So the revelation to me was that Don and Betty might have never meant anything together at all, that the Don’t Think Twice… moment wasn’t meaningful, and even if it was, that’s just twelve seconds of meaning. Plus remember later when Don tells Megan that he didn’t love his children…until he did (and I think he does, but who knows?) but when did that start? Though I think Betty does love him when the series starts, or at least the idea of him, or at least she wants to have sex with him, but he doesn’t even give her that. (Season One is very much about notions of wanting and desire, in both the consumer and the carnal senses.) “All this,” is the thing they talk about, usually with a hand gesture toward their lurid green headboard or their plaid kitchen walls. What “this” is is never clearly delineated—it seems to very much be the house and its contents (“What do you put in that freezer I bought you?” Don asks her), which is strange because neither of them really likes the house. To Betty,  the house is a prison, and to Don it is an anchor of the worst kind. He longs for freedom, a lesson he learned from the hobo who told him, “Home, mortgage, a family—I couldn’t sleep. Went on the road with the clothes on my back, and now I sleep like a stone.” The trouble is that he also wants power and status, and these things come with baggage. And without the wife and house, he doesn’t have the power or the status. He needs Betty, even if he doesn’t want her.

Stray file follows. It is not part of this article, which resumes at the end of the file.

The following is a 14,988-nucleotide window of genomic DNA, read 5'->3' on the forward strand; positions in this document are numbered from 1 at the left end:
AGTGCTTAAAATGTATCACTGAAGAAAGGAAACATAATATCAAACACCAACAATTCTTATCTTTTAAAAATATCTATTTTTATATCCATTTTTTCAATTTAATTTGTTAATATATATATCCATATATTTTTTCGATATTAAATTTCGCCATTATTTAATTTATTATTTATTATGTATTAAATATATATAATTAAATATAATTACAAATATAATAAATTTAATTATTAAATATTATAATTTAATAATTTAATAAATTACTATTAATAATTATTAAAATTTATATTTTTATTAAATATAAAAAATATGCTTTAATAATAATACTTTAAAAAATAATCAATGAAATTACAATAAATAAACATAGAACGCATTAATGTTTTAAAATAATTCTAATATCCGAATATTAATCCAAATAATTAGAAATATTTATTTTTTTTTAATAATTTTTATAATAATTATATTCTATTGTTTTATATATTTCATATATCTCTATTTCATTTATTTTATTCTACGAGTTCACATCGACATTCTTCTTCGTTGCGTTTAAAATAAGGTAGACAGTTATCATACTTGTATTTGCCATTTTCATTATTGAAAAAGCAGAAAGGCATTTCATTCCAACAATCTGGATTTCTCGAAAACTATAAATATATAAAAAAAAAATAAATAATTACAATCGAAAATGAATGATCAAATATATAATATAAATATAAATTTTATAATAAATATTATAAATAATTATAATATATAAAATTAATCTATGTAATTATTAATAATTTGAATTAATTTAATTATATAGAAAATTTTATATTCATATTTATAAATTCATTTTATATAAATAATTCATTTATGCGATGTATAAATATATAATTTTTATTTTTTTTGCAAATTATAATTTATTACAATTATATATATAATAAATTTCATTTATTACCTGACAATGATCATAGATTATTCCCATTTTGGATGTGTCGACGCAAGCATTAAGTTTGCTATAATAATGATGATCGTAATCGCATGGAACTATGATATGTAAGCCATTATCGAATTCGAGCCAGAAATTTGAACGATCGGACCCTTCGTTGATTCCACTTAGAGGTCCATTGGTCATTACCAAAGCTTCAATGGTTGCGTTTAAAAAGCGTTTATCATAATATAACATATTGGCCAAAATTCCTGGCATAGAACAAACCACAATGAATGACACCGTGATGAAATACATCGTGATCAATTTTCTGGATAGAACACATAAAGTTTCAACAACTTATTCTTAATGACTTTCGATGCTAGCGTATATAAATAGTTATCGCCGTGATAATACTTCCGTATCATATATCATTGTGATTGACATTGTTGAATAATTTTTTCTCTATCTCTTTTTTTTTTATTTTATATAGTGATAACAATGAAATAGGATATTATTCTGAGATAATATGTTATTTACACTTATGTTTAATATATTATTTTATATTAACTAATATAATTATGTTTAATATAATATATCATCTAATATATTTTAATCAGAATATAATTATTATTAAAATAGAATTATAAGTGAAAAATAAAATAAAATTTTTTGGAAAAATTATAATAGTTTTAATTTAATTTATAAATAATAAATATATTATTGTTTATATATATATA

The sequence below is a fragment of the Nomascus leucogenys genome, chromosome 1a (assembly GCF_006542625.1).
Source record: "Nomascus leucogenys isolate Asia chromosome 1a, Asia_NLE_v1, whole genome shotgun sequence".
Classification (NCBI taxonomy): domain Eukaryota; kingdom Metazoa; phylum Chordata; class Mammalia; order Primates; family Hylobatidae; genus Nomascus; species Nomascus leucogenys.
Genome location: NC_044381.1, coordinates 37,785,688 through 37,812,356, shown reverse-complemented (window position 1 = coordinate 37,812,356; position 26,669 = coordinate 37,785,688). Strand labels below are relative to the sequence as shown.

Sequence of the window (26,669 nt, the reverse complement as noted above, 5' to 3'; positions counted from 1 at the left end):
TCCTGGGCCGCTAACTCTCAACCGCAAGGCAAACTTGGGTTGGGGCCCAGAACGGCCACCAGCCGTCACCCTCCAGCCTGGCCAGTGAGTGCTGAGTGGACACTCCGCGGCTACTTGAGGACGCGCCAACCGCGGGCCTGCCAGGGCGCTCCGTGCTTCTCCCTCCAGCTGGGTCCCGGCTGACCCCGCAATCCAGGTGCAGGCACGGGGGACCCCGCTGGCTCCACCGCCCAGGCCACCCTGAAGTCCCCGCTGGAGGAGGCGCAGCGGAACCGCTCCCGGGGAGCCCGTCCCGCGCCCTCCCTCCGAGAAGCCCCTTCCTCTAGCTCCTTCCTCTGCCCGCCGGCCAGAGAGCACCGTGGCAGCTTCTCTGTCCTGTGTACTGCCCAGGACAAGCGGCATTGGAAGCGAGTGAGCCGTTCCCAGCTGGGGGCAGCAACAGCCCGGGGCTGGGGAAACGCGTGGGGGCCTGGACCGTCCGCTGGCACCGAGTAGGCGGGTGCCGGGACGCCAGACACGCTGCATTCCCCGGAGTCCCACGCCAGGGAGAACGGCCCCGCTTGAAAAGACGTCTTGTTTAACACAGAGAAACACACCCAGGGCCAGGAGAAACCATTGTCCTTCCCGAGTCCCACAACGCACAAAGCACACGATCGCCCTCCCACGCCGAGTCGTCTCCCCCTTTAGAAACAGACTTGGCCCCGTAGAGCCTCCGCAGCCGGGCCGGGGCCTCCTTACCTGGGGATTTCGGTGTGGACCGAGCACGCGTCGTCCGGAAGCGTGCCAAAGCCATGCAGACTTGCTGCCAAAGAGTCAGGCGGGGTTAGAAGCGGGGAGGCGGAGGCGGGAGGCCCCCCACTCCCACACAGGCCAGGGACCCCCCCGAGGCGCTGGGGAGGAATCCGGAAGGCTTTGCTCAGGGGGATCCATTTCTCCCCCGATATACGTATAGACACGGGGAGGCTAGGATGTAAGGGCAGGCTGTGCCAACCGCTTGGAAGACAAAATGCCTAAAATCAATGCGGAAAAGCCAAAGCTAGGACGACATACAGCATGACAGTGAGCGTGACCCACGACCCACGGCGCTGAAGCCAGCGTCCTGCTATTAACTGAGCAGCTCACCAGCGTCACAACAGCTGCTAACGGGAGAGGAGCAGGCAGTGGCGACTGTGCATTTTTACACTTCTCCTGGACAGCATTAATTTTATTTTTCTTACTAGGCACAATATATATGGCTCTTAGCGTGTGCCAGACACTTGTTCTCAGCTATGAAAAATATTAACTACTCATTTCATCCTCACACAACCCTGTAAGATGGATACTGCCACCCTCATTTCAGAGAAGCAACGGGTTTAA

The only proper, reciprocated connection between them, I realized, was in the third season when Don is contemplating moving up the ranks at PPL and being moved to London. He tells Betty about this, and she’s thrilled with the possibility of getting out of the suburbs, and you see that they’re good when making plans like this (and here they’re at their most Revolutionary Road-ish). It’s the ordinary they have more trouble with, the role-playing they’re really poor at, whereas their scene in Rome, when they’re both pretending to be people they aren’t, they’re amazing. The trouble is, however, that Betty knows who she is and when she’s posturing, but for Don Draper, there isn’t any difference.